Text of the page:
By Shailesh Dobhal , 05/09/2010
The Indian automobile industry is the seventh largest, and the second fastest growing in the world after China. Its auto components manufacturers are globally competitive, and every manner of automaker is already here or is in the process of setting up a base here.
Even till early 1980s, the country was an auto backwater, with just about a handful of manufacturers. The industry maturing followed, in a manner of speaking, the market. With domestic demand for anything from two-wheelers and cars to light and heavy commercial vehicles exploding in the last two decades, India has emerged as the global small car hub, and a big exporter of both finished cars and components.
In the last six years, while production doubled, from 7 million to 14 million, exports more than tripled, 0.5 million to 1.8 million last fiscal.
A big consumer market for cellphones made the world's biggest cellphone maker Nokia set up its largest manufacturing plant here, to meet the domestic requirements as well as to build an export base. The story of a big and growing domestic market spawning a vibrant domestic industry repeats itself with consistency across sectors -- apparels, consumer expendables, packaged food, pharmaceuticals, etc.
In fact, it is difficult to think of any industry sector where a huge domestic market is not a prelude to a vibrant domestic industry. Perhaps, only in God-gifted natural resources like oil, gas and minerals can a country be a big consumer and a big importer at the same time. Can there be any other such exceptions?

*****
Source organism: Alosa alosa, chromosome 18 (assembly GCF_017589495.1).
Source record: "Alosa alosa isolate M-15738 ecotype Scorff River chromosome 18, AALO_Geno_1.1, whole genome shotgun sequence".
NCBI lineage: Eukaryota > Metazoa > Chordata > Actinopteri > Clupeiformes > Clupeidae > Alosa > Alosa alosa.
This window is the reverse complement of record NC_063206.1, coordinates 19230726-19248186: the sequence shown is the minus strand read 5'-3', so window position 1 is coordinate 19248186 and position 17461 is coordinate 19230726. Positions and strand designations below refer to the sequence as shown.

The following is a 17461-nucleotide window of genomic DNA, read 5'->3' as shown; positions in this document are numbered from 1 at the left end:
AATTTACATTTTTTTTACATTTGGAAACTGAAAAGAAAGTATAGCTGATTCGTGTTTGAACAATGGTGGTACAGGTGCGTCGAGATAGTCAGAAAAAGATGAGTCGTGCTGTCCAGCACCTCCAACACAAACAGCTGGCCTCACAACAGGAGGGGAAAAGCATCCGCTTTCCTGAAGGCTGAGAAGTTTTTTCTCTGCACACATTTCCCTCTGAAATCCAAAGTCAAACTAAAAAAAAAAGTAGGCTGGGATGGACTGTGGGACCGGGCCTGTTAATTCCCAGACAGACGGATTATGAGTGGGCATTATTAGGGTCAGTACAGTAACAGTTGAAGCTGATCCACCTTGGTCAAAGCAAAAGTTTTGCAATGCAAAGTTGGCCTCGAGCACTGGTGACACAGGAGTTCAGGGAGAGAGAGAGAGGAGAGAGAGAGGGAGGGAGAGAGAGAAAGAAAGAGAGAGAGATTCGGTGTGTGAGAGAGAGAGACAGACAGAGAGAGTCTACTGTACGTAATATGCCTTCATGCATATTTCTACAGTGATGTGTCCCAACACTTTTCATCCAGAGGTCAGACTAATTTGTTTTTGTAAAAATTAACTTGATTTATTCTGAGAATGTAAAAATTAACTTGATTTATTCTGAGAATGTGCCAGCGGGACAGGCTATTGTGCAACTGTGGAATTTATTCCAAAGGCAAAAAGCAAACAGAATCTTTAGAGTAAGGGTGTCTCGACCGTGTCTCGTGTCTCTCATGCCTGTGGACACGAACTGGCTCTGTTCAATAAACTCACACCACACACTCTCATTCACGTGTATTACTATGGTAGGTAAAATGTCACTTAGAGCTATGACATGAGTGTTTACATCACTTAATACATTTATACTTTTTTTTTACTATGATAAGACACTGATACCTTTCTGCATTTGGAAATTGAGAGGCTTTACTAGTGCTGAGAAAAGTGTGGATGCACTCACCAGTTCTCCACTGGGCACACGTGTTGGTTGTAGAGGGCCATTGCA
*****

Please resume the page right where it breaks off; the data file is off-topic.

Well yes, if you consider the country's experience with defence equipment like submarines, ships, fighter planes and artillery guns. India is one the world's biggest consumer of defence equipment, having spent $50 billion in the last 10 years and estimates of over $100 billion in the next decade or so.
And historically we have relied on imports to fulfil over two-thirds of this requirement, as the public sector monopoly of DRDO, 8 PSUs and 39 ordnance factories have failed us squarely. Our defence exports are pathetic, even compared to other big arms importers like South Korea and Singapore. For every dollar worth of export of defence equipment, India imports $200 worth, compared to $20 for Singapore and under $9 for Korea.
Even after almost a decade of opening up of private participation and 26% foreign investment, just about 130 companies have entered the fray, and very little foreign funds have flowed in. Now the defence industry is a sensitive, highly technological one, with governments and graft never far from the scene. And you can't exactly extend the arguments of the plebeian cars and cellphones industry to as highly geo-strategic sector as defence, goes one argument.
Well, maybe not, but the logic of the market is finally inexplicable -- one who pays the piper calls the tune. True, existing big boys of the global arms club will hold back the change, and foreign governments will withhold cutting-edge technologies and newer versions for itself. But purchasing power has to be leveraged to change the old order, and a beginning has to be made somewhere.